Grantor Retained Income Trust

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Grantor Retained Income Trust (GRIT)

A tax-saving trust in which a grantor transfers property to a beneficiary, but receives income until termination, at which time the beneficiary begins receiving the income.

Grantor Retained Income Trust

A trust in which the grantor places some assets for the beneficiary, but retains the right to receive income from those assets up to a certain point, at which time the beneficiary begins to receive the income. This allows the beneficiary to receive income from the trust without being subject to the estate tax. A disadvantage is the possibility that the grantor will die before the expiration of the trust, which results in the assets transferring to the grantor's estate. In that case, the beneficiary does not receive anything. It is also called a grantor retained annuity trust.
References in periodicals archive ?
A GRAT is designed to transfer wealth to the next generation without paying estate tax to do it.
Some Senate members want the revenues created by changes to the GRAT requirements to be used to increase the threshold of the estate tax and reduce the maximum tax rate on the estate tax, she said.
If, however, the trust instrument permits it, the trustee may defer payment of the annuity until 30 days after the GRAT conversion.
Replacing highly appreciated stock in a GRAT with equally valued assets will protect the appreciated value of the stock for the client's beneficiaries.
The quest for green tourism continues as GrAT begins a new chapter and gears up for its next round of Anahaw certification applications.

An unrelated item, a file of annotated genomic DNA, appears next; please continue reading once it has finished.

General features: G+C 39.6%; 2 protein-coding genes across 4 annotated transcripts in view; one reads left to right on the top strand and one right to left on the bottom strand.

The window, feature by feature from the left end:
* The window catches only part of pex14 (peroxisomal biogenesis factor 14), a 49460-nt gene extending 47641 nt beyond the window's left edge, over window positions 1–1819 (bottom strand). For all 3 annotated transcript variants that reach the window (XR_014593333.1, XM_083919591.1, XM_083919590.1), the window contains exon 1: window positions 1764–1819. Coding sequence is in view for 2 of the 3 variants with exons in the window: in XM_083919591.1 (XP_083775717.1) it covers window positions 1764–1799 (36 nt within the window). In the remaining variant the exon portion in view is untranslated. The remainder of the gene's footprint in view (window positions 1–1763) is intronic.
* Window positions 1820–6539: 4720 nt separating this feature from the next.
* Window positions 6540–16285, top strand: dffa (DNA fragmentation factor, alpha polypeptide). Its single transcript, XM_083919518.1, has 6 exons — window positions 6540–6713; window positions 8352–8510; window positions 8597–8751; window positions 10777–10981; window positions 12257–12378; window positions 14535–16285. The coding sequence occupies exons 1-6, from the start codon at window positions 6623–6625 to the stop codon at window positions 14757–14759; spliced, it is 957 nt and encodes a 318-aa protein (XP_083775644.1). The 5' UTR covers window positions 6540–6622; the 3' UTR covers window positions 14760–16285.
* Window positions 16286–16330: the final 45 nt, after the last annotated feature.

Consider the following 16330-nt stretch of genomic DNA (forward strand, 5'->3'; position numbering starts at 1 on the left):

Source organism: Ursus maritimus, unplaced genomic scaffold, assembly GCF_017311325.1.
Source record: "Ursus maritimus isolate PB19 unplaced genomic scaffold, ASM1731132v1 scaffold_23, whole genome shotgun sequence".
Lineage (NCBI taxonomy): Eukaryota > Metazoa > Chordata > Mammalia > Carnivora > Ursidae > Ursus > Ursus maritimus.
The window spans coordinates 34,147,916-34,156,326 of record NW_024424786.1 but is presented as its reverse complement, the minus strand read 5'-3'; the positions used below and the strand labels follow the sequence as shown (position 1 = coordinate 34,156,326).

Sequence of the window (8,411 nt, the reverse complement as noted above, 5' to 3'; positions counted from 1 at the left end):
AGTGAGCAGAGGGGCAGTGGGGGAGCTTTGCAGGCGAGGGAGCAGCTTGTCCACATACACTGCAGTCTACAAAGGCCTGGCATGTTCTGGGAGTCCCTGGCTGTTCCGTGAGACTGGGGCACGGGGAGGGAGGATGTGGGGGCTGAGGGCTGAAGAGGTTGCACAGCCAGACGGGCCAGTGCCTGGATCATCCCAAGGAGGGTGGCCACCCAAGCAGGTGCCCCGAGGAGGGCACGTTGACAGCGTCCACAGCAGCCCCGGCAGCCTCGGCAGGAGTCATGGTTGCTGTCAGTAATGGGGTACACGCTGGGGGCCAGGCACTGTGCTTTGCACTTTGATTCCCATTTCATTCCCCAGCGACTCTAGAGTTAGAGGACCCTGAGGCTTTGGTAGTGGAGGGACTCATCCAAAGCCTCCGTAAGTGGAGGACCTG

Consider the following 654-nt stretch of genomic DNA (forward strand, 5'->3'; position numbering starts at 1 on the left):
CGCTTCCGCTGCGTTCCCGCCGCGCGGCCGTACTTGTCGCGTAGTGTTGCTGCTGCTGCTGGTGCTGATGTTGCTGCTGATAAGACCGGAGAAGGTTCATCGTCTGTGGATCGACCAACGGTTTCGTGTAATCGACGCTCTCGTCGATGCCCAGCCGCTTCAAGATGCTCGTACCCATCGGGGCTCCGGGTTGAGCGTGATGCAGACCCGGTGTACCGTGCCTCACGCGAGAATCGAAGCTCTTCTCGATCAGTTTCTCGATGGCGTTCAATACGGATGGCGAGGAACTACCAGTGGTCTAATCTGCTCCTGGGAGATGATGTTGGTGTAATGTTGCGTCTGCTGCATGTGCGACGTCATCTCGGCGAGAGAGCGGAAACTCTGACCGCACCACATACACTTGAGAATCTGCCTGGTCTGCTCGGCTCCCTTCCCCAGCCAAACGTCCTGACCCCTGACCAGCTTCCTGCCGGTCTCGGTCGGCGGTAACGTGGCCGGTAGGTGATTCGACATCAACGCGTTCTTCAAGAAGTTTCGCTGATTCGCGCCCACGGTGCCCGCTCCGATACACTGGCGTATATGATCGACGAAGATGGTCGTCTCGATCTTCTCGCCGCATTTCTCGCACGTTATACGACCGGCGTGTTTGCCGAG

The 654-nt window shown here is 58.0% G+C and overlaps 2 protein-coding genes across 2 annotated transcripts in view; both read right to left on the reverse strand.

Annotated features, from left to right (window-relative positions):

The value of the tax break a GRAT can provide depends on the level of the official interest rate used to value the grantor's retained interest.
To avoid these disadvantages, the authors have suggested that certain high-net-worth clients might achieve superior results by using a preferred family limited partnership (PFLP) rather than an intentionally defective grantor trust (IDGT) or a GRAT (see Lusby and Burnett, "Preferred Family Limited Partnerships Offer Estate Tax Advantages," 83 Practical Tax Strategies 79 (August 2009)).
GRATs are typically funded with a gift of assets that are expected to appreciate in value, which then freezes the value of the assets for estate and gift tax purposes.
A GRAT is a trust created to move wealth to the children without gift taxes or estate taxes, while at the same time providing a level of protection against future lawsuits, claims and judgments.
Consequently, execution of a GRAT results in higher wealth-transfer leverage and better economic success as the Section 7520 rate decreases and realized appreciation of the trust assets increases.
With a GRAT, individuals make a gift to the trust and set terms to receive an annuity over a period of years--as if they are paying back a loan to themselves.
The simplified idea behind a GRAT trust is that the principal gets returned to the creator of the trust and the growth goes to the (usually younger generation) beneficiaries without any estate or gift tax.